Video codec: youtube said Divx or Xvid. Actually H.264 will work too. The trick is to configure the codec to use CBR (constant bit rate) and force the bit rate to over 1000 kbps.

File format: avi or mp4 will work (mov and wmv should do too). Strictly speaking H.264 and mp4 is the "real" mpeg4 standard.

Audio: MP3 and AAC will do. AAC is the "real" mpeg4 standard.

Free software is either Avidemux for mp4 compliance, or VirtualDub for popularity.

Avidemux: choose x264 for video AAC for audio and mp4 for file format. In the first main option menu, select encoding mode to be Constant Bitrate, and use the default 1500 kb/s. All codecs are built-in. If you want smaller files you can use 2 passes. Avidemux will do it automatically whereas in VirtualDub you have to config the codec twice, as in video above.

VirtualDub: you have to install the Video For Windows codec x264vfw. (Google for the download link.) As the video above suggests, name the output .avi file, select x264 codec. Configure the codec - the first bitrate option is Multipass - 1st pass. This allow us to pick the target bit rate - set as 1000 kb/s or higher. Then save as xxx.avi. For the 2nd pass, configure the codec to use Multipass - N pass, while everything the same. Then save as xxx.avi and overwrite the file in the 2nd pass.

Of course, if you upload to Vimeo instead, you have full 1280x720 resolution, HD 720p resolution, which is as good as 1024p until your TV is bigger than 50" and you sit close to it. (from some reviews)

For any resolution I use Avidemux x264/AAC/MP4. Vimeo is less fussy about the codec configuration. It accepts the default variable bit rate, while Youtube have to be constant bit rate larger than 600 kb/s to differentiate between "high def" and normal def.

Monday, July 7, 2008

Reverse Osmosis system components

I didn't make a simple list of the brand names that I trusted before. Here it is.

Valve's and T's (& tubing) $30 John Guest
Filter 1 $10 MatrikX
Filter 2 $10 MatrikX
Filter 3 $15 MatrikX
Filter 4 $15 Omnipure
Membrane $40 Filmtec
Flow restrictor $15
Permeate Pump $45 Aquatec
"90%" cut-off valve $15 Hydronamic
4 Gallon Tank $70 ROPRO
Faucet $30 Touch-Flo
TDS meter $15 Hana
Flow meter $30 DigiFlow
Filter housing $60
check valve $7 (instead of air-gap faucet)
Total $407

The price were a while ago. Google manufacturer's name or on eBay, so you get good price. From time to time, people just buy in bulk and sell them separately on eBay close to wholesale price but still make a profit. It's difficult to bait and switch and I think it's impossible to have fake items.

To see what you get for $390 see this Flomatic system I just came across. It's completely NSF certified (like mine) and it looks very much like my system (and any other system) except for the integration (to save labor cost for them probably). However, there is no pump, so the performance is inferior and probably the filters and membrane are not the best.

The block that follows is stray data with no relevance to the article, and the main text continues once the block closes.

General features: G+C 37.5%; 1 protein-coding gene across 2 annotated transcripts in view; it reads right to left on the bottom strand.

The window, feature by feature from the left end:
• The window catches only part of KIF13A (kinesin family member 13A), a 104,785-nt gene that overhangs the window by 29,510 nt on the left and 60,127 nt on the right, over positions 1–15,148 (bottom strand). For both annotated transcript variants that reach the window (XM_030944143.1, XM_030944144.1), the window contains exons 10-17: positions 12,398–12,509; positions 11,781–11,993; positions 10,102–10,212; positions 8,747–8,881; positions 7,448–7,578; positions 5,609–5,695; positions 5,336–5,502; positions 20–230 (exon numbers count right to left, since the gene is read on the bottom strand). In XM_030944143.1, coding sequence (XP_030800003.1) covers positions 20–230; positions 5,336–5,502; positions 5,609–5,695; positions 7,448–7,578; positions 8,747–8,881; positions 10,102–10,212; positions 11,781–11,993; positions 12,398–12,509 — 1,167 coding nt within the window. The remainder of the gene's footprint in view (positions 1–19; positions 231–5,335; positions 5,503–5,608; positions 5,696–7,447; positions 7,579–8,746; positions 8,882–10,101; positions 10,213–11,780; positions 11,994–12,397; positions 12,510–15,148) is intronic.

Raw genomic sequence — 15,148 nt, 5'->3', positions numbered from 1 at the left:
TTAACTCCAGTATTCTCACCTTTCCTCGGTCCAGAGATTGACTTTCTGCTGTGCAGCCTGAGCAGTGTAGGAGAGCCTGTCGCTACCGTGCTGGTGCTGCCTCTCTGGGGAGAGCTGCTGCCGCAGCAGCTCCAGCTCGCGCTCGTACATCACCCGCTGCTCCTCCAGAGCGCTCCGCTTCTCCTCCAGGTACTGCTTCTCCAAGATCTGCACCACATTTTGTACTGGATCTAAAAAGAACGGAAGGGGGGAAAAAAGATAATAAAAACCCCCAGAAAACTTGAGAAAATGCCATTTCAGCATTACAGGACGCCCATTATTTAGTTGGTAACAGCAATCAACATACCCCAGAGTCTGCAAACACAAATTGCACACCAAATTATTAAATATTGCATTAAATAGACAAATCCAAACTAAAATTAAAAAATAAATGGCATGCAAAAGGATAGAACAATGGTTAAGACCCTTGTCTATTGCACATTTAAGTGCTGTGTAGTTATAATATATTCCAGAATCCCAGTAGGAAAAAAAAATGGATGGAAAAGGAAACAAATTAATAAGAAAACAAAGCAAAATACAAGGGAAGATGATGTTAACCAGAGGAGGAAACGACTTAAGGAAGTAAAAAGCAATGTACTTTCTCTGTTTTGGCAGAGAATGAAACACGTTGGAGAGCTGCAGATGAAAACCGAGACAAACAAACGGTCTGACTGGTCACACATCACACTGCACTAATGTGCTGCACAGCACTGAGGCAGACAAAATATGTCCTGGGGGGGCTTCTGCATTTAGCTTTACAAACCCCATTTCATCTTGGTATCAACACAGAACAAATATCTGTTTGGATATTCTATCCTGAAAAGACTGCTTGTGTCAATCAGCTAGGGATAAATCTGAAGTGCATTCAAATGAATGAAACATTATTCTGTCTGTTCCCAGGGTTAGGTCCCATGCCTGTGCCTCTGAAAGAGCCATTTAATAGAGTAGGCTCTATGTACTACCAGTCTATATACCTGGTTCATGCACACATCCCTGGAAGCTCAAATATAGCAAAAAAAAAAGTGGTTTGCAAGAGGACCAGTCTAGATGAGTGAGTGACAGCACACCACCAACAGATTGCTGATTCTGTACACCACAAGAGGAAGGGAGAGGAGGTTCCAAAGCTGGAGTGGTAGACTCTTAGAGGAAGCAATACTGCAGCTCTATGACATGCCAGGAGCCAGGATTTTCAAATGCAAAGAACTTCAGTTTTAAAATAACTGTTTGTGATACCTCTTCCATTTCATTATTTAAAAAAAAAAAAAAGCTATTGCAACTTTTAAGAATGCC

John Guest is the patented name of the tubing connection system and also the manufacturer of a few things. JG is the easiest system - leak proof. Valve is important because I told you before Lowes sell valves near ice maker tubings that carries a health warning. JG is NSF certified. All it's valves come with a beautifully fine JG symbol on it. You need a very fine plastic moulding process to copy that. If you have the tech and money to imitate it or fake it, you should have done a lot of other things than making some valves. JG make tubings too, though you can also find NSF certified tubings in hardware stores.

MatrikX filters are well known and well established, certified. Also a solid piece of work holding in your hands. The paper labels are well printed and now there are trademarks moulded on the filter housing, if I remembered correctly. Again if you can make that solid piece of fine work, so heavy, for $10, you can make a lot of other things to make money. Prefilters are for chlorine absorption to protect the membrane, though you can add some fancy filtering capabilities. Since my TDS readings are the same when the filters are new and a few years later, they are working as they should.

Omnipure is similar. MatrikX is the master of block carbon for prefilters, while Ominpure is the master of granular carbon for post filter - not for chlorine absorption. I think it's there to eliminate the taste due to bladder in the tank, at least my 1st cheap tank. Fine labels are printed directly on the housing.

Flow restricter doesn't matter because it's on the brine (waste water) path. But you do need to have the correct flow rate to match your membrane.

There is only one manufacturer for the permeate pump, Aquatec, who also makes a lot of other electric pumps for years. It's a certified component. The pump is completely sealed in tough plastic. The protective plastic doesn't look beautiful but it works - I measured the pressure and TDS. Not anybody can make something like that work - on and on 24/7/52. The smaller one is quiet but limited to 50 gpd and below (check).